The foregoing discussions are intended for survey purposes only. I did
not include many items which build on my thesis. For example, by following
names and traditions, I was able to discover two other paths by which the
late Iberi migrated into Europe.
The first of those is recognized by the word kumri or kimri.
It is found as the Hebrew root, khamar. It was used widely in the
ancient Near East to describe a people who had red skins. This name can
be followed from Asia Minor, through the Balkans, into Germany, and eventually
into the British Isles where today the people of Wales remember themselves
by their old name, the Kymri.
Brown, Driver, and Briggs, show khamar as a verb which means
"to be red." In Arabic it is used for "dye red," "redness," and "reddish
brown, apparently a skin color." In Job 16:16 it is translated in some
versions as "my face is reddened from weeping." The verb also means "to
boil up" or "to ferment." It has the following inflections:
1) Kimmer = Pi'el singular third person past tense.
Gomer is sometimes thought to derive from gamar, a cognate word which means "to end," in the sense of completion or failure. However, K-to-G phonetic changes could have given the name Gomer from Komer. The Kumri, Gumri, and Gamir place names in Asia Minor are all phonetic variations of this root. The designation Kimmeri/Gimirrai, as a description for red skin color, may have developed from groups of red-skinned Iberi who integrated among the native tribes around the Black Sea. The appellatives Kimmeri, Kimri or Gimmeria denoted the visible skin color rather than the Iberi tribal designation.
The name has a phonetic variation in Cymbri, (recognized as a Teutonic/Keltic
tribe), and was used widely to name geographical features. Thus we can
recognize how the Kimmerians were merely part of a larger flow of Semitic
Iberi in the middle to late first millennium BCE.
A second group of people were the Gauli. They gave us the Keltic name.
Ga'al is a Hebrew verb root which means "to be redeemed." It
is used extensively in the Bible.
Ga'alee (Roman Galli as the inhabitants of Gaul) is the
singular female imperative of the Kal = "Redeemed!"
Ga'alt, from which "Kelt" probably derives, is the singular female
second person of the past tense, literally = "you were redeemed."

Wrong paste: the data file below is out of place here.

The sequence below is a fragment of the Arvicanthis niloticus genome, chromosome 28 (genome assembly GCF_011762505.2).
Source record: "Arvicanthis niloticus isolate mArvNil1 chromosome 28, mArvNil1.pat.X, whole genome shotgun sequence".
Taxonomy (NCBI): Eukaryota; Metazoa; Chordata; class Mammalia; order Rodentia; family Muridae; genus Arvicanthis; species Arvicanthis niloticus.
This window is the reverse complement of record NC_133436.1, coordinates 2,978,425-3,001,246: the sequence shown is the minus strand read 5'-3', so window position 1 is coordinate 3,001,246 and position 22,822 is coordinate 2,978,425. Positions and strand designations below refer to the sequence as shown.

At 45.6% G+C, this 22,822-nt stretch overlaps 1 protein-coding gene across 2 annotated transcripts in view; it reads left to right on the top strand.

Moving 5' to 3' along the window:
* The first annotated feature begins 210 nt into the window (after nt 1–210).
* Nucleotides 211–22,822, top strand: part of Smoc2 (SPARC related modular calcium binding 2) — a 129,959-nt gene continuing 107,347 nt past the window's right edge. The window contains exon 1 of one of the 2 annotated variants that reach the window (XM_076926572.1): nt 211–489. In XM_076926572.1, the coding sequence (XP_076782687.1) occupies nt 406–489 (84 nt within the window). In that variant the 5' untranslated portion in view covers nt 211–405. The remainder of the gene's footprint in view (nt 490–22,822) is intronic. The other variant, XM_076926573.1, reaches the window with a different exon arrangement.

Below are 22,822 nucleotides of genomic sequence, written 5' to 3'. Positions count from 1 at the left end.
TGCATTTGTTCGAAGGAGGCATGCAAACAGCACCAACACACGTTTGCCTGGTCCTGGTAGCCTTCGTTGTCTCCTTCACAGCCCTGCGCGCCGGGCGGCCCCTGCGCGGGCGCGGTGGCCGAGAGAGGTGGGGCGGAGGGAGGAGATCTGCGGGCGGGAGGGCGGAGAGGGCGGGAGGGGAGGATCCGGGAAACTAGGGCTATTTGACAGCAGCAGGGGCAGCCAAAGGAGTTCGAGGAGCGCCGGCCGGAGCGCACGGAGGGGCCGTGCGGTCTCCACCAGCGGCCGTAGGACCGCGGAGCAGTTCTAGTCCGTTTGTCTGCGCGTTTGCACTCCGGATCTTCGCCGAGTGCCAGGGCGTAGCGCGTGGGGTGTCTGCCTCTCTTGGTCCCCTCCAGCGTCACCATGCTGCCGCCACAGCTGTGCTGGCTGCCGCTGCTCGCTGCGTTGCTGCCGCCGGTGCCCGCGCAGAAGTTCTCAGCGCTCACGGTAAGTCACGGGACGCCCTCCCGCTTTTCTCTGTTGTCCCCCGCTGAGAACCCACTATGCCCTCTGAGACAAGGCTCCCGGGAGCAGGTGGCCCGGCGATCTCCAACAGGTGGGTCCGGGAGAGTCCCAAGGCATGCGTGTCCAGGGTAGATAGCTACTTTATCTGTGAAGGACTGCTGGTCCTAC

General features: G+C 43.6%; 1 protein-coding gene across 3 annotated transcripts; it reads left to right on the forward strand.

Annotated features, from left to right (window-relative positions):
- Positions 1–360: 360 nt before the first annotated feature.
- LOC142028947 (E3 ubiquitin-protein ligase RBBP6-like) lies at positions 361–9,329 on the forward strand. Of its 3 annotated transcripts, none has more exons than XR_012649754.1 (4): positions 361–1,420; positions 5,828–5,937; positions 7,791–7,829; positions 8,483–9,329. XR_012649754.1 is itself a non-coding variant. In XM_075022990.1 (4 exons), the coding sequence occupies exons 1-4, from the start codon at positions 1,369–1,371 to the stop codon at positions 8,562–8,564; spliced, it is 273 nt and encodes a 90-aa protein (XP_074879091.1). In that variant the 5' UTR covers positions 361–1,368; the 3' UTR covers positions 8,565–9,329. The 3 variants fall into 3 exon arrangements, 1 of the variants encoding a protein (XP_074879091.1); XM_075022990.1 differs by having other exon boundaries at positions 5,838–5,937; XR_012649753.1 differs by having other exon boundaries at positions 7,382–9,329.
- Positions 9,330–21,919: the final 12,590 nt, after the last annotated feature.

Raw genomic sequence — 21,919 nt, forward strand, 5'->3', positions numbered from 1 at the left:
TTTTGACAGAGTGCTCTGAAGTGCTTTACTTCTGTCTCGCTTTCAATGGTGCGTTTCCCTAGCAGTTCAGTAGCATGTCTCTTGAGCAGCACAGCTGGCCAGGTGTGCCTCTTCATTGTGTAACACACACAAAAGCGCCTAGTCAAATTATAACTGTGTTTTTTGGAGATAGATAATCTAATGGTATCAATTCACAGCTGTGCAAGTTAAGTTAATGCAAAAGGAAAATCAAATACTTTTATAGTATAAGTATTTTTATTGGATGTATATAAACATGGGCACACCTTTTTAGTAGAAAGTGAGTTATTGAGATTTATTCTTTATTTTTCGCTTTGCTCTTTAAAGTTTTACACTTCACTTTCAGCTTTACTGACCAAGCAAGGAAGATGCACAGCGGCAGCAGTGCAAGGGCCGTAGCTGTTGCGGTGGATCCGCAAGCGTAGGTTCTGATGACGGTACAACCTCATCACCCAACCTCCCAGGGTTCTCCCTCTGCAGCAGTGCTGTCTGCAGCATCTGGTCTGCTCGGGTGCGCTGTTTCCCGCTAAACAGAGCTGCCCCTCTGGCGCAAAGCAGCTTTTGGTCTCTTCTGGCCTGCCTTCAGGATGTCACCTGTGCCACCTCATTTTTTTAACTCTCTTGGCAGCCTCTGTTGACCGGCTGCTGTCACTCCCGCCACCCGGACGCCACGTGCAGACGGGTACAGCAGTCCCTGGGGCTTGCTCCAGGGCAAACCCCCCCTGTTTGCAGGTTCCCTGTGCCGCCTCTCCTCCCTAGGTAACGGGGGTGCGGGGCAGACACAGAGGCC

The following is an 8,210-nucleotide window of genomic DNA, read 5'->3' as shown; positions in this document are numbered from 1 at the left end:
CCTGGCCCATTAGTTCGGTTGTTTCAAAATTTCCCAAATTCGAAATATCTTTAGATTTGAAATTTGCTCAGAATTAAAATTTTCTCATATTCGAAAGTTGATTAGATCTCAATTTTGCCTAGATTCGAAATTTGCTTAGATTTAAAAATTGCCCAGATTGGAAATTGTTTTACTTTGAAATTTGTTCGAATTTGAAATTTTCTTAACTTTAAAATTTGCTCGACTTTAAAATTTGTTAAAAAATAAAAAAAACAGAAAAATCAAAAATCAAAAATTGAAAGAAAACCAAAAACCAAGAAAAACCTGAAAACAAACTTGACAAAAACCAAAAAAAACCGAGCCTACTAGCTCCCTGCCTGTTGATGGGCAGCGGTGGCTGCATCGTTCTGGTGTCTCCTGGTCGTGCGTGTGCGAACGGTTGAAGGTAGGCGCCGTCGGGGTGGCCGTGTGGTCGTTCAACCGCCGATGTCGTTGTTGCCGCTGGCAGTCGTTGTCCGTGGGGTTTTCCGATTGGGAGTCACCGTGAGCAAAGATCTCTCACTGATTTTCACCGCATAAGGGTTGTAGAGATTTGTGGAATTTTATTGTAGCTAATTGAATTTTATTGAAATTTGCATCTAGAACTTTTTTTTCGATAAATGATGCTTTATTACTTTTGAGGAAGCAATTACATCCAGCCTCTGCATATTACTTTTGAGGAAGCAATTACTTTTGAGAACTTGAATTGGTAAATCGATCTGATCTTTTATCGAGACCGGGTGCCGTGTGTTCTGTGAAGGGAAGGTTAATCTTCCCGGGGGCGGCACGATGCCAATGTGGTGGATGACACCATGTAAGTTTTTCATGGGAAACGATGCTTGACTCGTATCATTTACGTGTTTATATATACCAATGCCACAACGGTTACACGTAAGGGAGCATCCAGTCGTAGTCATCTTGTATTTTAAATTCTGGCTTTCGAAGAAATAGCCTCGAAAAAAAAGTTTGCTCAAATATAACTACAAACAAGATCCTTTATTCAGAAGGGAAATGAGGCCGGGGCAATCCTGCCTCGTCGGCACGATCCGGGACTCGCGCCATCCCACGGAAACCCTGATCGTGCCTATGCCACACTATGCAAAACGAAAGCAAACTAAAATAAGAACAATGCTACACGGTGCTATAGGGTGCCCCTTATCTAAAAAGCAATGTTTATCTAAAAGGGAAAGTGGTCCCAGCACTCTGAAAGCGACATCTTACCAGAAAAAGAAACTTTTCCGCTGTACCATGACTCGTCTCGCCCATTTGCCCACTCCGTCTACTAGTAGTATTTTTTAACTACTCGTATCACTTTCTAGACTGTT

According to Timagenes, a writer in the reign of Augustus,
". . . the Gauls are all exceedingly careful of cleanliness and
neatness, nor in all the country, and most especially in Aquitania, could
any man or woman, however poor, be seen either dirty or ragged."
Although the record of the classical writers is sparse Pliny reported on the refinements of their personal care. He stated that they had invented a special soap for personal bathing, special ointment to improve the complexion of the woman, and fine perfumes. Other writers described refined toilette devices. Although Julius Caesar referred to them as "those trousered barbarians" other writers described the gracefulness of the female dress and the personal ornaments of both sexes. Typical of a view expressed by the Romans is that of Ammianus Marcellinus:
"Nearly all of the Gauls are of a lofty stature, fair and of ruddy
complexion. They are terrible from the sternness of their eyes, very quarrelsome,
and of great pride and insolence. A whole group of foreigners would not
be able to withstand a single Gaul if he called his wife to his assistance,
who is usually very strong and with blue eyes; especially when, swelling
her neck, gnashing her teeth, and brandishing her sallow arms of enormous
size, she begins to strike blows mingled with kicks, as if they were so
many missiles sent from the string of a catapult. "
Note the description of their ruddy (red) complexion.
The people designated Gauli widely mixed with other Iberi migrations
to blur distinction among their respective movements. The Iberi of Ireland
and Scotland are now known as Keltic people.
Thus I have identified four major routes of migration of the "red" Iberi
into Europe. These are the Puni, the obvious Iberi, the Kimmeri/Kymri,
and the Keltic Galli. The evidence shows a blending and blurring of peoples
which confused designations by the ancients. This history prevents precise
separation of the several movements.
I offer this information to show the wealth of material which is available
to us,--- if we wish to make use of it.
I shall now discuss some words we commonly use everyday which had their
origin in an ancient Semitic source.
When we open the meaning of the original Don and Dona names we find
vast new vistas in understanding.
I shall illustrate first with "judgment." This is the Semitic meaning
of the Don and Dona names. This influence came into the Indo-European languages
in various disguises.
The don form is found in Portugal as dom. The "n to m"
change is found many places other than the Latin dominus.
Consider the English word, doom. It comes from the Old English
= "judgment event." The Oxford English Dictionary lists numerous
changes in meaning over the centuries: statute, law, enactment, decree,
justice, equity, righteousness, formal judgment of decision, power or authority
to judge, the last judgment of the world, and so on.
Obviously the Teutonic -dom has origin in some source connected
to judging or judgment.
This stem produced such Teutonic words as king-dom, free-dom, wis-dom,
and so on, with the sense of "statute, judgment, or jurisdiction."
The word has both phonetic and semantic relationship to the Hebrew don
that cannot be ignored. From my investigations I reached the conclusion
that the "n to m" shift was intentional, and not evolutionary. The Indo-Europeans,
heavily weighted toward the attitude that Don was a god, refused to use
his name directly in their language. They reserved application of "Don"